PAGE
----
4-C ♦ ♦ LBIiICK MUMM-imUl— Hwfty Not!«. toll 1.1WI FEW ARMED WITH TANKS, FLAMETHROWERS, MACHINE GUNS Police Found Better Pr By LOUIS CA88CLS ¡tor of the International Associa-|the ghetto's grievances «bout tJPI Senior Editor jtion of Chiefs of Police, said higjjobs, housing and schools. America’s law enforcement1 organization polled police dc-j Some cities—among them agencies *re better prepared'partments of 120 cities without Atlanta, Baltimore, Cleveland, than they were last summer to finding a single one that has Detroit, New York, St. Louis, cope with outbreaks of urban rioting. But—contrary to widely-circulated reports—police departments are not arming them* selves with such military Weapons as tanks, flamethrowers and heavy machine guns. A few cities are buying acquired or plans to acquire heavy military arms. He said some news media have "done a disservice by publishing reports of massive stockpiling of combat weapons.” Tear Gas Backed The FBI manual on riot control, available to all police departments, states that tear helicopters and armor-platedjgas is "the most effective and trucks which can bo used to j most humane means of achiev- transport police quickly into riot! ing: neutralization of a mob with areas. Several are stockpiling;a minimum of personal injury.” the kind of scope-equipped rifles But the Kcrner Commissions in which are most effective Countering sniper (ire. Little Impact Noted . A nationwide UPI survey shows, however, that major cit'cs will rely primarily on tear gas, billy clubs, shotguns and other ronventional police weapons to control any disorders th *t may develop this summer The survey also that: found that relatively few police departments had adequate supplies of tear gas and masks at the time of last summer's riots. This deficiency is being remedied, the UPI survey showed. In addition to conventional tear gas grenades and launchers, many cities are buying other non-lethal chemi- disclosed,ca)Sf sucn as "Mace,” which I take the fight out of an unruly —Virtually every city now has one or more programs aimed at providing better job and housing opportunities for residents of black ghettos. But many of these programs are so poorly financed as to constitute mere token gestures. Few, If any, have had any visible impact on the miserable living conditions which are root causes of the ghetto's explosive discontent. — Officials in most cities are publicly optimistic about the prospects of avoiding seriousjsioner rioting this summer. But their j “flying individual without causing per manent injury. The Kemer Commission also called attention to glaring weaknesses in the training of police for riot control duty. All of the 20 cities covered by the UPI survey reported that steps have been taken to correct this. Precautions Taken Several cities have set up specially - trained emergency squads to respond to riot calls. Philadelphia’s police Commis- Frank L. Rizxo has squads” of policemen hopeful statements are based in waiting in air-conditioned buses part on a belief that predicting a* strategic points around the trouble is a Rood way to bring it city, ready to move quickly to on. Privately, many admit to considerable anxiety. Americans Anxious —There is widespread fear imong ordinary citizens, white and black, about what the summer of 1968 may bring. An ominous symptom of this fear In some communities is a sharp increase hi private purchases of gun« and pistols. The national riots commission, headed by Gov. Otto Kemer of Illinois, in its recent report warned cities against over-reacting to the danger of riots by equipping police depart* ... ments with “highly destructive!nicd ffirrmlnm implements of war.” _ Trained Declaring that tanks, machine! . up jocal police and other military wea*¡departments, should a riot get “massive and indiscri-ou* control, are National any area where a massive show of police manpower might nip an incipient riot in the bud. Boston has a "tactical patrol force” composed of veteran officers. Los Angeles has “special weapons and tactics” squad, consisting of 45 four-man teams. Each team includes a rifleman trained In anti-sniper fire, a spotter, and two officers with shotguns to provide covering fire. Pittsburgh has a specially trained force whose members carry three-foot billy clubs and tear gas weapons, and are sometimes accompa- San Francisco and Washington -have notably accelerated their remedial activities during the past year. A few cities—Boston and Philadelphia are outstanding examples—are investing substantial amounts of local energy, initiative and capital in the task. The majority are relying primarily on federally- financed housing, job training and anti-poverty programs. But the survey turned up no convincing evidence that America is putting forth the ”massive and sustained” effort or achieving the “quick and visible progress” for which the Kemer Commission pleaded. Even the cities which are doing the most have thus far barely scratched the surface of the ghetto’s problems. Detroit is a case In point. Vigorous action by private industry has produced 28,400 new jobs since last summer's riot. But news of the employment opportunities attracted such an influx of job-seekers that Detroit today has 1,000 more unemployed than it had a year ago. Throughout the country. UPI reporters found among Negro leaders, white antipoverty workers and ghetto residents feeling that little real progress has been made since last summer. “Seratehes At The Sariaee” Sally Carroll, president of the NAACP chapter in Newark, said guns pons of “massive and minitp lethality" have no place in police arsenals, the commission said: "If violence by rioters go« beyond the capability of the- ^ 4 . . . .. . policr to control. traincd!Dcl>ar,™ntJ iMwd orteiyhat military forces should be called Guard units in every state. Following widespread criticism of the performance of Guard units in last summer’s Newark and Detroit riots, the Defense in. We should not attempt to convert our police into combat troops equipped for urban warfare.” Arsenal Modified The tJPI survey indicated that U.S. cities are heeding this advice. "We’re holding hard and fast to the regular police approach,” said police Superintendent J.L. Moseley of Atlanta. “We have made modifications In our police arsenal but have not gone into large, massive- power weapons.” said Cincinnati Safety Director Henry Sandman. "We will not resort to excessive force in any situation." There were many responses. Police Polled Although most cities have invested in additional police equipment since the summer of 1967, the survey showed, the majority of this expenditure has gone into non-lethal crowd control weapons such as tear gas; armored vests, helmets and other protective equipment for police; improved comm uni cations facilities, and new vehicles to speed deployment of large detachments of police into jKitential trouble zones. Quinn Tamm, executive direc- cvcry Guard unit must undergo at least 32 hours of riot control training. Steps also have been taken to provide Guardsmen with tear gas, helicopters (to search rooftops for snipers), and other special riot equipment. The third line of defense against civil disorder is the regular Army, which has detailed seven units totalling 15,000 men for riot duty if needed this summer. Protective body srmor, bullhorns, searchlights, and a variety of new tear gas dispensers have been stockpiled at Army depots across the country. The scope of these prepara tions suggests that if riots doi KIDDIELAND—Young visitors to the Bell System Pavilion at HemisFair ’68 will find a Kid- dieLand area designed especially for them. The display will give youngsters an opportunity to talk to their favorite cartoon character in a Western setting in English or Spanish. While grownups won’t be permitted into the corral they can listen to the conversation on receivers located just outside of the fenced area as pretty Nancy Daniel, one of the telephone company’s pavilion hostesses is doing. READY TO ENTERTAIN VISITORS Phone Firm’s HemisFair Pavilion Will Vie With Midway As Attraction By DAVE KNAPP I Wilson and projected by mirrors I Fair ’K8 officials are that it will AVMlanche-Journal Staff |to a screen on stage. be 95 percent complete by open- SAN ANTONIO HemisFair Other features of the exhibit ing day. That's three per cent ’88 won’t be 100 per cent com-! are a picturephone, an age gues- {better than Expo 67 was when plete when the gates of the $136 ser, tic tac toe, voice mirror,lit got underway in Canada. pitch match, speed of dialing, Hr* Deals Damage kiddicland in which youngsters HemisFair has not been the job, housing and improvement programs taken there since last riot amount to "scrstchces at the surface.” An official investigating commission appointed by New Jersey Gov. Richard J. Hughes reached the same conclusion. Mrs. Vel Phillips, only Negro member of Milwaukee’s Common Council, said a 39-point program launched by Mayor Henry Maier after a riot last July has thus far had “no visible effect on the root causes” of ghetto unrest. "Every day is growing worse,” she said. “Hope goes a long way toward keeping things cool, but Negroes never get anything concrete to hang their hopes on. I don’t believe in violence, and I hope we don’t have any more. But we’d all better realize that many young Negroes have reached the point where they’re ready and willing to die because they figure they have nothing to lose.” “Simply Not Enough” In Boston, Mayor Kevin H. White, who has worked hard to relieve ghetto grievances since he took office last January, told UPI reporter Dave Haskell that local efforts, however strenuous, “can be fully meaningful only if accompanied by a reordering of Washington’s priorities as well.” “The current level of federal funding of housing, employment and welfare programs is simply school ¡distributed by extremist groups cause under­ year’s both its —that "next time” Negroes will newspapers have is hut invade the suburbs and burn down by labor disputes* for down white homes instead of destroying their own ghetto neighborhoods. ftamor Millt Busy The stockpiling of private armaments is also going on in Negro sections of Detroit. There, the rumor mills are spreading the terror-tale that whites are planning "black genocide a mass slaughter of Negroes—at the first sign of trouble. “Every black person I know has got a gun or is in the process of getting one,” said the Rev. Albert B. Cleage Jr., a Negro militant leader. Detroit is particularly vulnerable to alarmist rumors be- more than three months* or Cavanagh has set up a “rumor control center” which alaifred citizens may call with the kind of questions they nasally would expect their newspan^* to answer. It has been lulling about 200 calls a day. Reports of heavy gun-buym~ came from several otherrm^o fit if* ft ..- “Gun sales are skyrocket^as are gun thefts.’! said reporter Daniel C. Riker in Baltimore. v "Many white householders ar- arming" themselves a g $ lft,s 1 feared incursions Into t*Hr neighborhoods." said Boh* ¡Weston in Cincinnati. *• MOVIES , EVEN Marines Add FriBs mm To Deep Bunker&r By JOHN T. WHEELER KHE SANH Vietnam (AP) “Home Is where you dig it,” proclaims a sign atop a bunker ripped by shrapnel. For 5,500 surrounded Marines in Khe Sanh making a home are the major souccfè ' for boards. Spools tor electrical cables make handy, if rustic, coffee tables. In the midst of the apparent chaos there are two notf}>lc exceptions to the makestetf»*and generally unpleasant bunfÇfc£ Refrigerator, Eve»«»»» One belongs to the Air |5fce out of a hole with a steel and not enough to meet the hopes sandbagged roof is a way of kindled by the enactment of kCeping spirits up during the ___ ____o_________^ these very programs,” he said, j seemingly endless days of shell-'detachment and includes *»*5nr, In New York, correspondent!ing. liron beds with springs, j^fri- Judson Randall found residents; Khe Sanh was once a pleasantjgerator and an atmosphere of of Harlem and other ghettos ¡outpost with neat streets, tents.! spacious luxury compared to fast losing hope that anything;buildings, clubs, and movies, anything else inside the barbed Now the appearance is one of a | wirc». cross between a bombed-out vil-i The second belongs to thatfe.-i- lage and a city dump. Because ¡bees, members of a navaL^on- million exposition swing open April 6 but one of the fit si pavilions finished will be vying with the midway as a top fun attraction during the six-month-long run. Sugar-coating its corporate product with gaiety and magic, the Bell System formally opened its modernistic pavilion for the company’s top brass and scores of newsmen from several states here Friday morning. Cleaver Cuts Ribbon R. A. Goodson, president of host Southwestern Bell Telephone Co., cut the symbolic rib* can talk by telephone to their favorite Disneyland characters and a product display. Bell participation in the Hemisfair '68 extravaganza was almost four years in the making, from the time the first letter on it was filed until the pavilion was completed. New Transistorised System Southwestern Bell has a pretty big stake in the overall picture, too. The company has installed enough communications facilities on the 92-acre complex to tive assistant in two equal parts at the same time. similar occur in U.S. cities this The illusion was created by summer, they can be brought master magician Mark Wilson. dCaVPr andsCTns* meet the telephone needs of a ly divided a magician s attrac* “ • - —- under control more quickly, and with less loss of life, than was the case in Detroit and Newark last summer. Remedial Activities While preparing to suppress riots quickly if they occur, America’s cities also arc seeking to prevent them by relieving the conditions which breed desperation in black ghettos. A survey of major cities from coast to coast reveals that virtually all of them are taking action of some kind to deal with UNITED STATES POSTAGE LAW AND ORDER STAMP—This is the design of a fc-cent Law and Order commemorative postage stamp which will be issued May 17 during Police Week. It shows a policeman and a small boy walking hand in hand. (AP Wirephoto) community of about 5,000 persons. Cables for radio, television and voice communications serving , », . .the fair area have been placed who is producer of The Magic ¡n conduit or underground by of the Telephone, a combina-j (j)e telephone company to add to Hon live and filmed show which j the beauty of the fairgrounds, will be presented in the Bell pa-; video transmission to and vilion for the 184-day HemisFair. from the “world’s fair” will be Look Beyond HemisFalr Earlier in the ceremonies — performed outdoors under threatening skies—Goodson told the visitors, “The men who dreamed of HemisFair had a vision. They looked beyond HemisFair —to the impact of the fair, the city, and the state will have on those who visit here. They realized that San Antonio and Texas, when HemisFair closes its gates on Oct. 6. will be a different San Antonio and a different Texas The city and state and its people be accomplished by a new transistorized system designed by Bell Laboratories. It is the first of its kind placed in service in any of the 22 Bell System operating companies. But unless a HemisFair ’69 is scheduled — and there’s plenty of talk that It will be — some of the structures will come down within 90 days after the fair closes. Some of them aren’t completely finished yet devoid of problems. Last week, fire damaged engines of the Mini-Monorail, causing $10,000 to $15,000 in damage. Firemen said the blaze was started because the engines were being operated without a protective covering. In addition to some trouble with the tower elevator, labor problems also beset the exposition earlier. As late as Friday, the fair was 88 per cent complete and officials said 17 of its 19 private exhibits could be opened within 24 hours if necessary. Except for the Tower of the Americas, all other restaurants will be ready for opening day. City Scrubbed, Primed Another question is: Will San Antonio be ready? Main thoroughfares leading to the complex are undergoing face-lifting, the city is being scrubbed and primed for an estimated 7.2 million to 12 million visitors. Motels a stone's throw away are being rushed to completion— with woricmen hammering away 24 hours a day—getting ready h>r the big opening. Parking lots are springing up everwhere— even in some yards. The entire complex replaces a once-blighted section of San substantial will be done to make their lives less bleak. “Last year, ghetto residents saw Mayor John V. Lindsay as ’a man who’s going to move’ and they viewed the federal anti-poverty program as a promising effort to save them from their misery," Randall reported. Youth Disillusioned “Today, the mood of Harlem, Bedford-Stuyvesant, and other New York ghettos seems to be one of disillusionment, particularly among the youth. "The ones I interviewed kept throwing questions back at me: 'Where are those recreation facilities? Where is the new housing? Where are all those jobs?’” summed up in the wry words ofl^r* anvwhrr* Mitchell I. Ginsberg, adminis-;a young 1 a fu\rnAi«al * 4i A I trator o,* New York’s anti- house is poverty program, acknowledged!home ” that programs now in operation1 With judicious purchases are pathetically inadequate to through friends who get a few simply lsn t on outside, many have of the danger in removing trash, much of it is just piling up. Try To Add Frills When the Marines began going underground In January some naturally did better than others. The better quarters and pleasanter surroundings increased rapidly as you move away from the front line infantrymen’s fighting bunker on the perimeter. But with little to do during the day, a majority of Marines here have tried to add some frills to their quarters. Part of it struction battalion, whose « access to bulldozers and materials, together with knowhow ami a desire to live weU, have resulted in a rough but^highly livable cube below ground. It is complete with bunk beder curtains to shade the sleepers when their companions prefer to read at night, and assorted furniture. But as ever, the private and corporal in the front line Jfcihker have only a rubber maiden (air mattress), blanket, perhaps an ammo box for keeping a few ,s possessions and lots of ^yponjuni- keeping up with the Jones, partUjon Here life is at its swrst, a desire for comfort and part; just as it Js with front-UnT sol- lanee not corporal necessarily the need. There enough money available to do What’s required, he said. “If you really want to do something, it’s going to cost like hell.” Riot Doubted This, is somewhat different language, is precisely the conclusion reached by the Kerner Commission. “I do not think we’ll have a riot this summer in Los Angeles. I don’t like people going around predicting riots. This is very harmful and serves no useful purpose.” Mayor Sam Yorty of Los Angeles expressed, in those three sentences, an attitude widely prevalent among officials of America s cities as they approach the hot weather months. 'Tm Expecting Trouble” A nationwide survey of major cities found very few officials willing to state publicly that they are expecting trouble. One exception was police Capt. Oscar Jordan, head of Atlanta’s crime prevention bureau. “I’m expecting trouble this summer even though I’m working hard to prevent it.” he told UPI’s Henry P. Leiffer- mann. Most officials took Yorty’s line that "it won’t happen Antonio, and still one “back door” is a scarred neighborhood here.” But many of them, like which city officials hope tooiYorty, made clear that they and may not j many visitors won’t use. ¡consider optimism to be the But in just five more days, ¡only prudent public posture, will never be quite the same Gojdson also told thte group! of nearly 150 that HemisFairj will quicken the pulse of growth! and cause others to have dreams similar to the ones that made HemisFair a reality. “Instead of a steady growth rate,” Goodson «aid, "we will see quick steps forward—giant stops.” Pavilion Includes Theater Saying that the exposition would become “the heart of Texas on April 6," Goodson added, "It also will pump new energy into the arteries of a healthy state and the life-giving properties of tourism and commerce will quicken growth from border to border.’’ Southwestern Bell is one of 23 associated companies comprising the Bell System. Sharing a partnership in the majestic pavilion are the American Telephone and Telegraph Co. and Western Electric Co. The pavilion stands in the* shadow of the Tower of the Americas, at 622 feet the tallest observation tower in the Western Hemisphere. The pavilion has 10,000 square feet of floor space, including a theater which will accomodate 200 persons along standing rails. Includes Picturephone “The Magic of the Telephone” is a 10-minute combination live and filmed show produced by been able to buy whisky to add to their chemically purified water. Not a few bottles of cognac and champagne make their way surreptitiously into the camp. Families Help Out Families with men in Khe Sanh have rallied with packages of cheese, canned delicacies and occasional small bottles of liquor. Although formal movies have stopped at the shattered officers’ and noncom clubs, a battery*powered 8mm job is floating around with small spools of what men’s magazines advertise as nudist colony movies. The movies might not pass muster at a church social, but they arrive through the U.S. mails and though animated they are still less explicit than some popular calendar art. A good deal of definition !s lost showing the movies against white T-shirt thumb-tacked to an ammunition box. Pinups Abound Pinups, despite a prohibition from higher headquarters, are about the sole wall pictures. Some of the subjects might object to have their likenesses spread to a sandbag by a C-ration spoon, but they might be amused to know that in at. least one bunker, the prize pinup is referred to as “Mom.” Outfitting a bunker with style presents a number of problems! Bralnn WindthicM? K. K Lubbock Ault Glass, Inc. Now ft Used 1710 Avt. J P03-343S AB DICK ELfCTROSTAIIC C0PIIRS From $299 Up CALL P Oi-iTU LUBBOCK PRINTÍN& FARM LOANS AMERICAN STATE BANK member f . d ., < Latest estimates from Hemis- HemisFair ’68 will be a reality.!since pessimistic predictions for those without talent with ....... ...................—-----------------—-------------------— might heighten racial tensionsisaw and hammer. Ammunition ACCORDING TO TSTA Most Governor Candidates Back Teacher Pay Baise AUSTIN (AP) - Every candidate for Texas governor and lieutenant governor except one and 64 per cent of the candidates for the state senate and house have pledged strong support for a $1,000 teacher pay raise, a survey shows. The Texas State Teachers As-slinnovt-. * dates. Eighty per cent replied, and 80 per cent of those responding supporft the program, TSTA said. 3t§ Answer Of 343 house candidates, 280 answered the questionnaire. Of these, 217 gave “unqualified support" and help to bring about their own fulfillment. Whites and Negroes already are sufficiently apprehensive, in some communities, to be arming tor self-protection. Gun Sales Jump UPI correspondent Michael J. Conlon reported from Detroit: “Some gun shops are selling 35 to 40 rifles and shotguns each day compared to perhaps 10 a day before the 1967 riot. In the first two months of 1968, 2,511 pistols were registered with police—more than twice as many as in the comparable period last year.” Detroit Mayor Jerome P. boxes for 105mm howitzer shells Arson Suspected In Library Fire J ROME (AP) - The library of Rome University’s architecture school was ravaged by fire Sunday after students threw a “beat party’’ to liven up their occupation of the building. Police said they found rags soaked in gasoline in the halls and added that they suspected arsonists. The fire broke out late Saturday, after the students ended * TYPING STUDENTS IV» til- Approi. SM Sktfti PER 50 PKG. TO SKETCH ON! IDEAL POI KIOS Scratch Pads r- 4Va*5y4xV2M Cock Pad . _. AT OUR CIRCULATION DEPARTMENT ~ Awlwclu Jowl tua spttui oKu ms r03-43IX Ul with the “major” candidates for!aualiiiod SUDUOl1 l0 . Cavanaugh went on television;beatnik style dancing party in a governor and lieuten.m govw. tst.\ ™ Us " March 7 w*rn «* «** «hat classroom. I nor. Onlv Euwn# T-nrWi* sniri hi» . 1 , * .. \ l**!huvintr srims and forming! mm. ■ —............... ,, nor did Only Lugene Locke said he offered only generalized sup- îJ,u,v’n1 * salary 17 * _».__ ____j vigilante guns and groups” is forming a sure propiSl.'Srl^tow.tt’toi Cr” M>"r-'5‘aBd - erwtin* the atmosphere the report of the 15-member _ . ' ‘ of mutual fear that can bring on Governor's Committee on Public .y ^ members of the 31-,a riot. School Education. member senate are up for elec- in Dearborn, a white suburb Questionnaire Sent jtion. There are 27 candidates of Detroit, the city recreation Dolph Briscoe, Waggoner seckin? thcsc 15 seats. Twenty- department is conducting a free Carr, John Hill, Preston Smith1"" responded to the question, course in pistol shooting (or and Don Yarborough "volun-nalre' *"h »«"-mauve and tcered enthusiastic support” of the program, TSTA said Ben Barnes and Don Gladden, running for the Democratic nomination for lieutenant governor, also supported it, TSTA said. A questionnaire was sent to all house and senate candi- WHILE IN LUBtOCK ... STAT WITH USI Tftoißl QhapaJüioi Ulti NICE lOOMS . . . RATCS LOWERED — SINGLES AMARILLO MSI. AT UmF MS—BOX 917 IQ** one offering qualified support. In addition, seven senators not up for election voluntarily said yes. freightened housewives. There is a waiting list of 500 persons for the course. Rumors are rife in all Detroit suburbs—and they are being fed by handbills EASY MONEY SILVER COIN WANTED •«yisf > Dims* • Qnrttn ■ Halves - 1W4 and Sask. Payisf . Alsa ksyisf Silver Certificates AKOyL Over Pasa Pufisf **3 /O V«|M Need larye quantities. Cestaet: Ted TfcmsH, 229S J4tfc Day SH7*4S11 — Nifi* SWMS3I 4 % 45 % BUSINESSMAN «an requests ywr VOTE hr SCHOOL BOARD TRUSTEE plut 4 VOTE SAT., APRrt. 4 PAIO POL. ADV.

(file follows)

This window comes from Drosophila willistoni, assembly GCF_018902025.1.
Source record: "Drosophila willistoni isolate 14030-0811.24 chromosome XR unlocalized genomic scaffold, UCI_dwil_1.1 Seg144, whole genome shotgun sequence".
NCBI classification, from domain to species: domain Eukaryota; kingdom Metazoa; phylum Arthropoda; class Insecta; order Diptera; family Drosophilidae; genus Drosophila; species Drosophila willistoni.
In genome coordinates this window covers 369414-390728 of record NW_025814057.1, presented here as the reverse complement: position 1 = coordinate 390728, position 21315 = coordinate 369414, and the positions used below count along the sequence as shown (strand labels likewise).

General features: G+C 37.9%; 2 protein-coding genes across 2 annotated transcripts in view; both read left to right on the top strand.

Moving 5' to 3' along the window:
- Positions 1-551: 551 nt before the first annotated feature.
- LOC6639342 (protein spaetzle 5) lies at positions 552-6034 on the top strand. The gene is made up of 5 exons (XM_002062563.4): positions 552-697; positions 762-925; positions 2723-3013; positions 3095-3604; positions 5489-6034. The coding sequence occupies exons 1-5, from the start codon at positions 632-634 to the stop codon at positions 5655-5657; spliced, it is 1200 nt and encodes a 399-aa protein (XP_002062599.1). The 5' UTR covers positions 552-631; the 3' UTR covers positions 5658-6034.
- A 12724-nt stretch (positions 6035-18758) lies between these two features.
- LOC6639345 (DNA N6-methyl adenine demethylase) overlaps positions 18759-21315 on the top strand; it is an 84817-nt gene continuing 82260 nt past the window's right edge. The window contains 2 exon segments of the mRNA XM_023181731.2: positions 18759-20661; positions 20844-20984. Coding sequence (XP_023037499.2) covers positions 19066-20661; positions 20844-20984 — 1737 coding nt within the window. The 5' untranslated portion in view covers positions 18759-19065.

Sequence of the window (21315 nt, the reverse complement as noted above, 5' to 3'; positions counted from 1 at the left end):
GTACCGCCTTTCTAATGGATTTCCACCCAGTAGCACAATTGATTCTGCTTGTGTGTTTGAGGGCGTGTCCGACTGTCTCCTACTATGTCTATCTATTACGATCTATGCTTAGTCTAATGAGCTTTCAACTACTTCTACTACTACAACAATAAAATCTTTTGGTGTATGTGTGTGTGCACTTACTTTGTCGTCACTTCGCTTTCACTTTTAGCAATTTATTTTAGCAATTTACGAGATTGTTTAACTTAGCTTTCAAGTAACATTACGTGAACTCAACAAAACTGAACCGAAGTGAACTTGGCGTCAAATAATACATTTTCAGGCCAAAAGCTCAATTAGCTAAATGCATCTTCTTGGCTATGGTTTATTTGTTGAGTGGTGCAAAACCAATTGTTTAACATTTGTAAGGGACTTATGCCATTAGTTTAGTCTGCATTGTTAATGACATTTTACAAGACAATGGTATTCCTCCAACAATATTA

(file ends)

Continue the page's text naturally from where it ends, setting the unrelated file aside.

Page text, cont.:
Get access to Newspapers.com

  • The largest online newspaper archive
  • 17,200+ newspapers from the 1700s–2000s
  • Millions of additional pages added every month

Try it free